It’s no shock that cultural norms are different across the globe. Ask any international student what stands out the most, and they all have varying responses.
After meeting with several international students, it appeared that the most frequent, cultural differences revolved around language, dress, and dating.
To dive deeper into these cross-cultural differences, I sat down with three different students all from different pockets of the world.
The first student I met with was Rasha Al Bashaireh, a PhD student from Jordan studying computer science.
After a few moments discussing what it was like to be an international student, differences naturally came up.
“Families and financial responsibility are very different in Jordan than they are here in America. Back home, young people are considered dependent on their family. Here in America, you turn 18 and most people are out on their own. Tuition and education become an individual burden to carry rather than a familial responsibility.”
On the topic of education, Rasha revealed that the U.S. education system is actually really similar to the Jordan system. In fact, it was one of the factors that contributed to her pursuing her studies here at Oakland.
“Back in Jordan, college education consists of a few different components. You have your coursework, your exams, and your research projects. It’s very similar, you see. However, back home we don’t place as much value on written assignments. I suppose that is one difference, but not major. That is why many of us pursue higher education here. It’s familiar, but the caliber is greater.”
Interested in what Rasha had meant by caliber, she explained the differences between degrees in the U.S. and the UK.
“In the UK you mostly do research, so while the subject of study is the same, there’s a lot less time being spent on overarching areas of the subject. We see a U.S. degree as more prestigious because it requires more additional work to be done. “
Another different Rasha had brought up was the dress.
“Being from Jordan, there are obvious differences as well as personal differences. I wear a scarf, and that’s not the cultural norm here in the U.S., though many wear one as well. Americans are a lot more comfortable showing more of themselves in the clothes they wear, not so much back home.”
Kaitlyn Woods, and international student from Australia also commented on dress being a difference, but in a way you wouldn’t expect.
“I’m from Australia, so really some things aren’t much different. We wear really similar fashions, but the words we use are really different.”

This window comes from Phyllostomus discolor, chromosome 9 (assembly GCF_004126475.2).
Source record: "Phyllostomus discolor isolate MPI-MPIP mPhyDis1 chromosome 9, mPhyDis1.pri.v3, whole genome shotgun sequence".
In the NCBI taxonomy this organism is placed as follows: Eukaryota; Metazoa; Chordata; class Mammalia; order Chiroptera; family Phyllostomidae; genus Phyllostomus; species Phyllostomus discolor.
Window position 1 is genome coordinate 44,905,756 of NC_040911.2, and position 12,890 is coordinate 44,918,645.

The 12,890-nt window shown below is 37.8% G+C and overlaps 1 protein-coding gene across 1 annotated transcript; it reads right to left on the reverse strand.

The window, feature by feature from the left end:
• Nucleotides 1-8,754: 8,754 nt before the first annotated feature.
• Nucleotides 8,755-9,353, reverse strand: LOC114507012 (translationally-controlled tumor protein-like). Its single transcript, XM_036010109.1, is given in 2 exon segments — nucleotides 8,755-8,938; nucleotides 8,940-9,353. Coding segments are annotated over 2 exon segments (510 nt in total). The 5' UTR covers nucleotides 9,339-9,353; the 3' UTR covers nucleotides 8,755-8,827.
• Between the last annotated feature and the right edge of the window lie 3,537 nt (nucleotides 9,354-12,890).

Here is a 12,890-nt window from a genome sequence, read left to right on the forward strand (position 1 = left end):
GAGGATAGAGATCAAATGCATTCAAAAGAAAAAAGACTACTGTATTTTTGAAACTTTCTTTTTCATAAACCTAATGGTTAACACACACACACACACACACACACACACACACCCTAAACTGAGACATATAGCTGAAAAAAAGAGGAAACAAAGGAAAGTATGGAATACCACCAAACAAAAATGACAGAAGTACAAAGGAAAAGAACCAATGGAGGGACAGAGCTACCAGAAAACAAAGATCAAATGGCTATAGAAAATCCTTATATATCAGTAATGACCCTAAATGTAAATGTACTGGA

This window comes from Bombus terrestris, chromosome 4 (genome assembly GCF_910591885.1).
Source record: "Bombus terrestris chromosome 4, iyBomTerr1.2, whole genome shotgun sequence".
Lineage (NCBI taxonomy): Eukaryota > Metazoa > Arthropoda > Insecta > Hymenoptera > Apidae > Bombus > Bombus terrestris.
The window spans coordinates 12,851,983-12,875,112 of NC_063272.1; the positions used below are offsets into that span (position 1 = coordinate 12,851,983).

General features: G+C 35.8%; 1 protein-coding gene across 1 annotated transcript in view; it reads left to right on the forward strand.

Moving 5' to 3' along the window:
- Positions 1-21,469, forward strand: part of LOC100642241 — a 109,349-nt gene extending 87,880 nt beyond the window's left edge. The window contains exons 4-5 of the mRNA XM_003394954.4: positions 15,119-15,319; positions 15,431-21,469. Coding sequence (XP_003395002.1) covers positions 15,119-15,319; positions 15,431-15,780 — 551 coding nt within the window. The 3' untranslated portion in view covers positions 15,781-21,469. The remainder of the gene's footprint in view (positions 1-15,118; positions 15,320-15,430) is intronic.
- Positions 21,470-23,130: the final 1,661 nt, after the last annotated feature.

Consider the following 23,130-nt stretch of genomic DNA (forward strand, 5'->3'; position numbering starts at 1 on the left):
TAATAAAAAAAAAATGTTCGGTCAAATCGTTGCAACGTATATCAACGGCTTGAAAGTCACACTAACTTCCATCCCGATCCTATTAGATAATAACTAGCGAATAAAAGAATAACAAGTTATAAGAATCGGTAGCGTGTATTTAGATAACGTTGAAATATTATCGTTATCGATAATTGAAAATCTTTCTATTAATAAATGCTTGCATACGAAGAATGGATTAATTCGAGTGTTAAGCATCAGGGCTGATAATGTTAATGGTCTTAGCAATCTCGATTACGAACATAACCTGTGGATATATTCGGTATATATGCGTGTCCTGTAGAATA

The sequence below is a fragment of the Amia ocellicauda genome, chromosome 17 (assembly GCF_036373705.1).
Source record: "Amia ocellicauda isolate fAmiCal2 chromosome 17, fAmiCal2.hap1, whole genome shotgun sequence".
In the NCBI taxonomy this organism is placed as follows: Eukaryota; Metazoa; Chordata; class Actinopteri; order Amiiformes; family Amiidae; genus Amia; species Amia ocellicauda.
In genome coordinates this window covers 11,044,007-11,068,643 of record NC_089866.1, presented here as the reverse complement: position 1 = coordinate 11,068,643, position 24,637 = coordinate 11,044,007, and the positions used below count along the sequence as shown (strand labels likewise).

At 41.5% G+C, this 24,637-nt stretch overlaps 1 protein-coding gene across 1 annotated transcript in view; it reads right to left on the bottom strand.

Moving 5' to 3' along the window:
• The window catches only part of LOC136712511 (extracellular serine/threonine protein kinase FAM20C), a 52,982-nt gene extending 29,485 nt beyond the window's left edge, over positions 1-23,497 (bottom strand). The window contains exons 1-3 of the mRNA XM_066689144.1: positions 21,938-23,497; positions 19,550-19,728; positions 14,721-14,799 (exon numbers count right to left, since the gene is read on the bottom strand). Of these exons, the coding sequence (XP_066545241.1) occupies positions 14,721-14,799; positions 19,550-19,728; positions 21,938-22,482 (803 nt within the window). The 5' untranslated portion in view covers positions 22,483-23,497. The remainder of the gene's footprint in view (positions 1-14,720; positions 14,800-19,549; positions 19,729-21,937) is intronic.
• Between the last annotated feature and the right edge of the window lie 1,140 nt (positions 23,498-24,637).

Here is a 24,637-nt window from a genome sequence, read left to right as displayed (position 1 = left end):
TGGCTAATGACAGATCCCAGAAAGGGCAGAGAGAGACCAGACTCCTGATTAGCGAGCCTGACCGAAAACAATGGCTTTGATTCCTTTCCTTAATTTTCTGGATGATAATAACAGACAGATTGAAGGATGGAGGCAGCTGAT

When I asked what she meant, she told me a story about sandals.
“I’ve written about this before, but it’s my favorite story. Someone asked me once what it’s like to be from Australia, and I was describing the weather, what we do and then I said ‘oh yeah we all walk around in thongs’ and then the conversation got awkward and I didn’t know why. Then I got home and realized that thongs don’t mean flip flops in America like they do back home.”
Another difference international students realize is dating culture in America.
Rasha commented on this while we were talking, saying that it’s not usual for people back home to date.
“You can hang out in public places and talk online, but it’s never just you and the other person. You aren’t publically seen alone until after the wedding.”
Ayomide Yusuf, an international student from Nigeria, had mentioned once before in conversation that dating back home was also much different.
“There, we would ideally find our mate with someone from the village we grew up in who our family approved of. It’s almost unheard of to be with someone from outside.”
With some prominent differences at the forefront of the international experience, it can be easy to wonder what is the same. The answer? The relationships made as an international student. Each individual student encountered all spoke highly of the friends they have made in the U.S. while studying internationally.
Rasha said it best when commenting “You just find comrades in your studies. In computer science I have both American and international friends. We discuss class, we attend events, and we experience the same thing through different lenses. I love that I have company that both understands the international experience intimately, but also celebrates it as a new adventure with me.”
Written by Lauren Jurczyszyn